- None (3)
- Battle of Plassey (1)
- East India Company (1)
- Eastern Bengal and Assam (India) (1)
- Voyages and travels (1)
Type of Item
Memoirs of the Revolution in Bengal, Anno Domini 1757
This work by William Watts (active 1737-58) is an account of the Battle of Plassey, which took place on June 23, 1757, near the village of Pâlāshir, some 150 kilometers north of Calcutta (present-day Kolkata). In this decisive encounter, the forces of the British East India Company, under Robert Clive, defeated Siraj Ud Daulah, the last independent Nawab of Bengal. The British victory and the treaty with the Moghul Empire that ensued brought the province of Bengal and its great wealth under the control of the company, thereby establishing the ...
The Romance of an Eastern Capital
Francis Bradley Bradley-Birt (1874–1963), a member of the Indian Civil Service and a fellow of the Royal Geographical Society in London, wrote several books on British India and Persia. The Romance of an Eastern Capital is a history of the city of Dacca, present-day Dhaka, the capital of Bangladesh. Located on the Buriganga River, Dacca was, successively, under Buddhist, Hindu, Mughal, and British rule. This book traces the rise and fall of Mughal power, rivalry between the British and French for political and commercial influence in the city, the ...
A Voyage to the East Indies: Containing Authentic Accounts of the Mogul Government in General, the Viceroyalties of the Decan and Bengal, with Their Several Subordinate Dependencies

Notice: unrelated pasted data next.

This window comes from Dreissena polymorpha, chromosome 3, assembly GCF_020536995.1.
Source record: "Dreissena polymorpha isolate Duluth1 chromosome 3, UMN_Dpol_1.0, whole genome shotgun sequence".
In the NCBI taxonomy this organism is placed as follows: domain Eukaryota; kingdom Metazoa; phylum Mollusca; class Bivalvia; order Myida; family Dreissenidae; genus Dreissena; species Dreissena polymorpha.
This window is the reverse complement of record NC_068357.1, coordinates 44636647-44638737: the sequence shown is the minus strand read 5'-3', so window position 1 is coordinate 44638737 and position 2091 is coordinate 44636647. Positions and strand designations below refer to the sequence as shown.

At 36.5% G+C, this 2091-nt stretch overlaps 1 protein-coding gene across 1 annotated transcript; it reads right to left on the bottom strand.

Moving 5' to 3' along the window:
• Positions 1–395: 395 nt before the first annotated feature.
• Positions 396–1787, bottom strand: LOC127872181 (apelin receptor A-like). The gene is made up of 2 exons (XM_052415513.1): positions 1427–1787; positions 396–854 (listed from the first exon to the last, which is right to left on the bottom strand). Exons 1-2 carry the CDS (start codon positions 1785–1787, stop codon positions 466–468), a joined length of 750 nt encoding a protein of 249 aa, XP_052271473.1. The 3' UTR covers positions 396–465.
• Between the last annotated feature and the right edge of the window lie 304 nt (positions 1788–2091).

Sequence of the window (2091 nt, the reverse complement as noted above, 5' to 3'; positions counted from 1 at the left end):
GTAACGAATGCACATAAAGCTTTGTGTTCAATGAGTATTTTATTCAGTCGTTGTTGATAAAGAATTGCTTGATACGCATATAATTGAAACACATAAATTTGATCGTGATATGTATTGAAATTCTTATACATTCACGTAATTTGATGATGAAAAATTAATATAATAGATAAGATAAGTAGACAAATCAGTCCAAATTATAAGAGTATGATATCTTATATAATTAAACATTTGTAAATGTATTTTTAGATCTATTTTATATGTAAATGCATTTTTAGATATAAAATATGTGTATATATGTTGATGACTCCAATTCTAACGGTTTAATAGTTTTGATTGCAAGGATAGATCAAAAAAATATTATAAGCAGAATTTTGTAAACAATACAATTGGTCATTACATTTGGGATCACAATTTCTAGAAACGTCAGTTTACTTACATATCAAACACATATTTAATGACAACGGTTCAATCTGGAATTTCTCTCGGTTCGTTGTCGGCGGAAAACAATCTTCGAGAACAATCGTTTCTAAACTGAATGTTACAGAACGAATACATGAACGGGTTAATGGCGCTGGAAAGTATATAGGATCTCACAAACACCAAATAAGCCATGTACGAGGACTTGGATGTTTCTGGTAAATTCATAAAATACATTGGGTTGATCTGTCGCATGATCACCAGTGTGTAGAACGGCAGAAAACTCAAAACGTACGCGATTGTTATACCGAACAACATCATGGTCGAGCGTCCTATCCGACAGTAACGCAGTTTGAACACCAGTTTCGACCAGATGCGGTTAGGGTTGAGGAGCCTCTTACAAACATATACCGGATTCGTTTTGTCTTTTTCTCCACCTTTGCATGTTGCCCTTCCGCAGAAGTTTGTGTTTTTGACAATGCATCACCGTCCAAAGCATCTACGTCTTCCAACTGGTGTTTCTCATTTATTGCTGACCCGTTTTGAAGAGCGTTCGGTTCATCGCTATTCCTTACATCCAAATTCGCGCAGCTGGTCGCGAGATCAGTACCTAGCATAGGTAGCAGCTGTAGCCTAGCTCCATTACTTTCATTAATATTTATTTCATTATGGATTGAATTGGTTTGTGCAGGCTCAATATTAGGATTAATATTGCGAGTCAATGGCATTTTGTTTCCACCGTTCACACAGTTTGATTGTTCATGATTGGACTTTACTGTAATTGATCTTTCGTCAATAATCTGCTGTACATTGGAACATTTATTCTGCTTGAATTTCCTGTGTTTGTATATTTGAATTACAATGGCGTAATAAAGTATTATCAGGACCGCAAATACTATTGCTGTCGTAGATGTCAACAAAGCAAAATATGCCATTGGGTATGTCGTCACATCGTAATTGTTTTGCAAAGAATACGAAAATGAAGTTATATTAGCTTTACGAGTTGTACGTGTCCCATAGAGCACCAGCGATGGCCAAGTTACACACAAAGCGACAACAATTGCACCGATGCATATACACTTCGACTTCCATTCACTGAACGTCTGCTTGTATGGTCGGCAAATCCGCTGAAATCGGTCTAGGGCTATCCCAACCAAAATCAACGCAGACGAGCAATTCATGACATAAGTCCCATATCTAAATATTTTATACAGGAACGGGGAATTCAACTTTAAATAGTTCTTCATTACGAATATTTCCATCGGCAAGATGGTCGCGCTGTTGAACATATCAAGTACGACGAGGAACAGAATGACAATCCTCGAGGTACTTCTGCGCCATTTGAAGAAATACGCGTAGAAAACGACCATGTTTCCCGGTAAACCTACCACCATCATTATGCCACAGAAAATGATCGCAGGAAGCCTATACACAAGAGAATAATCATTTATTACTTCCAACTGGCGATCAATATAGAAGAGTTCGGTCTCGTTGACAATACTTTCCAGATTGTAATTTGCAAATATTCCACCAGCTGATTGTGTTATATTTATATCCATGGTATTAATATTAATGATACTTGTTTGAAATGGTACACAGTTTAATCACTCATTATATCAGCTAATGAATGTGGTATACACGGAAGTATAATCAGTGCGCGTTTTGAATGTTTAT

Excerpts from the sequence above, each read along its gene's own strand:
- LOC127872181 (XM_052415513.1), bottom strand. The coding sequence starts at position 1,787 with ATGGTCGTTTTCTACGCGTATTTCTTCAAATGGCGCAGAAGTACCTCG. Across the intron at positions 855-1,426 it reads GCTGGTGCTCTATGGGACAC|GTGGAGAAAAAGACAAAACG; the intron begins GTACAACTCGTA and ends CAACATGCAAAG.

This two-volume work is the third edition of a book first published as a single volume in 1757, expanded to two volumes in 1766, and republished in 1772. The author, John Henry Grose (active 1750-83), was born in England and went to Bombay (present-day Mumbai) in March 1750, to work as a servant and writer for the British East India Company. The book contains Grose’s descriptions of 18th-century India, including his account of the war of 1756-63, in which the British East India Company largely eliminated France as a ...
This early-20th century map shows the British Empire in India, a complex political structure that was made up of provinces directly ruled by Britain and the Native--or Princely--States, which were ruled indirectly through Indian sovereigns subject to British suzerainty. Also shown on the map are the French and Portuguese enclaves, the independent states of Nepal and Bhutan, and the island of Ceylon (present-day Sri Lanka), which was under British rule but not part of the Indian Empire. India became independent in 1947, but was partitioned into the states of India ...